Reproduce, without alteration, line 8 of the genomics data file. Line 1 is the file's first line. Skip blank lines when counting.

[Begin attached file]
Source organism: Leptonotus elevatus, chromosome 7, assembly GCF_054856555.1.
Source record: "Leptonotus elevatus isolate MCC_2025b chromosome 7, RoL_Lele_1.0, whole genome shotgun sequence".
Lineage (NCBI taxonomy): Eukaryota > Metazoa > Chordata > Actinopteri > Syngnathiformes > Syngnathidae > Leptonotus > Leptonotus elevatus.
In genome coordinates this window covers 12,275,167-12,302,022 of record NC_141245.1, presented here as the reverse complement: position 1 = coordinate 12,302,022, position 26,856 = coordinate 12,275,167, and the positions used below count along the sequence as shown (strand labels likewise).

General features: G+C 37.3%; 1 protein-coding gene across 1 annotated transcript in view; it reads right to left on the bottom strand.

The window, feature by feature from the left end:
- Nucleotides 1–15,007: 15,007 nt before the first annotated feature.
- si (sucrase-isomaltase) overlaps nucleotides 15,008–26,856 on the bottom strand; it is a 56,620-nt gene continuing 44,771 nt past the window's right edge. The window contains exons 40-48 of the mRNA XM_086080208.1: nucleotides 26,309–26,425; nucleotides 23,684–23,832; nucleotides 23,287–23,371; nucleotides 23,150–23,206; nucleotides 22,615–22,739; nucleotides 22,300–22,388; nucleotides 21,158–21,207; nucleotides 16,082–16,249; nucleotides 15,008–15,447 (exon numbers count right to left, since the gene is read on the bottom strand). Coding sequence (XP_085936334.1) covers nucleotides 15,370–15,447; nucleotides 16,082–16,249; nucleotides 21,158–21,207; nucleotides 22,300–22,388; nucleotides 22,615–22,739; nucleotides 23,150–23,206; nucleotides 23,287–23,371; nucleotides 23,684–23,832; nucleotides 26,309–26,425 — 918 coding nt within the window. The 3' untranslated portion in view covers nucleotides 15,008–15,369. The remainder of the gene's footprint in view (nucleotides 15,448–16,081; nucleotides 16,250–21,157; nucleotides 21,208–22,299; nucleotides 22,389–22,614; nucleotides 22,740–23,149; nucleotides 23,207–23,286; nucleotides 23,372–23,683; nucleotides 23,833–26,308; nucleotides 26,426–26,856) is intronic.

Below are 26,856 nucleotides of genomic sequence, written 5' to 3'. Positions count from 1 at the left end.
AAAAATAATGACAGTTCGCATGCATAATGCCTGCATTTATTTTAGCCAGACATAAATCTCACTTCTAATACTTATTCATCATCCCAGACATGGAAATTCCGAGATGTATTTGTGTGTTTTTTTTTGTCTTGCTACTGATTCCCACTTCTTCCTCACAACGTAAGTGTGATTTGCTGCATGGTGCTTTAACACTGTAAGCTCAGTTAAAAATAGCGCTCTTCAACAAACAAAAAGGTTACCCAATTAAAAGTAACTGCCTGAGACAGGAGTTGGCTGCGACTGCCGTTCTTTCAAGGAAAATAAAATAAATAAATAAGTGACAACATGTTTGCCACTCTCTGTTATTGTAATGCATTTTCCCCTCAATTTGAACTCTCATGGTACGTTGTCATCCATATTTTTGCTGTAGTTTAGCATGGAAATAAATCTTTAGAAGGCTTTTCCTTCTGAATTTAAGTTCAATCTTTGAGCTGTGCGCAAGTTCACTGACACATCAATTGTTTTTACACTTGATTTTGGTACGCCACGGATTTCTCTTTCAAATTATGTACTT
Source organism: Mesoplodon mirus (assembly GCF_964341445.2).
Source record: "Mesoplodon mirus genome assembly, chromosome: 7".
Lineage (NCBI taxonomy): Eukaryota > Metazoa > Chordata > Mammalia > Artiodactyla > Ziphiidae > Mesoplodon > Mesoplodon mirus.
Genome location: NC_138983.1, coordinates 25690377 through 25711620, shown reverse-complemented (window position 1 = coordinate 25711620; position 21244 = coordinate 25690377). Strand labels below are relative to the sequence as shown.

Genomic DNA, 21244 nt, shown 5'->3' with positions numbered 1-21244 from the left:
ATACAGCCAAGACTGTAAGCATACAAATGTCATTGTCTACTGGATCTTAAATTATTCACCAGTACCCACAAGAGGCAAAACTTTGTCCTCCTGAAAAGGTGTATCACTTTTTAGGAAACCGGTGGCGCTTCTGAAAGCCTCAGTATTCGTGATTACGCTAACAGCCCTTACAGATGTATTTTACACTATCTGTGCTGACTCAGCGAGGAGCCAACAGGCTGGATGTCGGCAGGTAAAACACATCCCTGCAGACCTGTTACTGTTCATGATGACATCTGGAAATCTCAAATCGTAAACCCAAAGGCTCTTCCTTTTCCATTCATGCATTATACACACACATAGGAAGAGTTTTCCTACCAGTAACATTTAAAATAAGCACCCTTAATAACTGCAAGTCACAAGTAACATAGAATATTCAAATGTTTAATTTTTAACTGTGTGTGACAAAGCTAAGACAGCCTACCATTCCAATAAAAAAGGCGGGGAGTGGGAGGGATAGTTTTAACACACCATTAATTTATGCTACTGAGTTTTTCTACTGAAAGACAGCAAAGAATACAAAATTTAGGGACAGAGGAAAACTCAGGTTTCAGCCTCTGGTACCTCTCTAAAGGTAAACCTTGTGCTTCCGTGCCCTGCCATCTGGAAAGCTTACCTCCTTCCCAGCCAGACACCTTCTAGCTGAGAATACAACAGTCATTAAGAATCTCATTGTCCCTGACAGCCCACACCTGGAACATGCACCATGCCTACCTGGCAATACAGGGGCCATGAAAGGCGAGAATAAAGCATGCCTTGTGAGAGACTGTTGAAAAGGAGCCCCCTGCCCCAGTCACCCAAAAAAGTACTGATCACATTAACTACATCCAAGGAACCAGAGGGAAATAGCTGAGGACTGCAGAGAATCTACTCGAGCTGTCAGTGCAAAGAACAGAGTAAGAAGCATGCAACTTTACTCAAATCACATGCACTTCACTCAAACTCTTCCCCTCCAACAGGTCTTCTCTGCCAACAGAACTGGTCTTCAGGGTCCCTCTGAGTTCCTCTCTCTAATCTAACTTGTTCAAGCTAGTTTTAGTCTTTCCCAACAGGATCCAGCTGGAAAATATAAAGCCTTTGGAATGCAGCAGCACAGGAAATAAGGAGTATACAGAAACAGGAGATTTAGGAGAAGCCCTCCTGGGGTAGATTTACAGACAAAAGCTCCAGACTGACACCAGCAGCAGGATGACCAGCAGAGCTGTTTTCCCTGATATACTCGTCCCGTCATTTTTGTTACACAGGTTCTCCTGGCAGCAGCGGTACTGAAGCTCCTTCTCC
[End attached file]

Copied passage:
- si (sucrase-isomaltase) overlaps nucleotides 15,008–26,856 on the bottom strand; it is a 56,620-nt gene continuing 44,771 nt past the window's right edge. The window contains exons 40-48 of the mRNA XM_086080208.1: nucleotides 26,309–26,425; nucleotides 23,684–23,832; nucleotides 23,287–23,371; nucleotides 23,150–23,206; nucleotides 22,615–22,739; nucleotides 22,300–22,388; nucleotides 21,158–21,207; nucleotides 16,082–16,249; nucleotides 15,008–15,447 (exon numbers count right to left, since the gene is read on the bottom strand). Coding sequence (XP_085936334.1) covers nucleotides 15,370–15,447; nucleotides 16,082–16,249; nucleotides 21,158–21,207; nucleotides 22,300–22,388; nucleotides 22,615–22,739; nucleotides 23,150–23,206; nucleotides 23,287–23,371; nucleotides 23,684–23,832; nucleotides 26,309–26,425 — 918 coding nt within the window. The 3' untranslated portion in view covers nucleotides 15,008–15,369. The remainder of the gene's footprint in view (nucleotides 15,448–16,081; nucleotides 16,250–21,157; nucleotides 21,208–22,299; nucleotides 22,389–22,614; nucleotides 22,740–23,149; nucleotides 23,207–23,286; nucleotides 23,372–23,683; nucleotides 23,833–26,308; nucleotides 26,426–26,856) is intronic.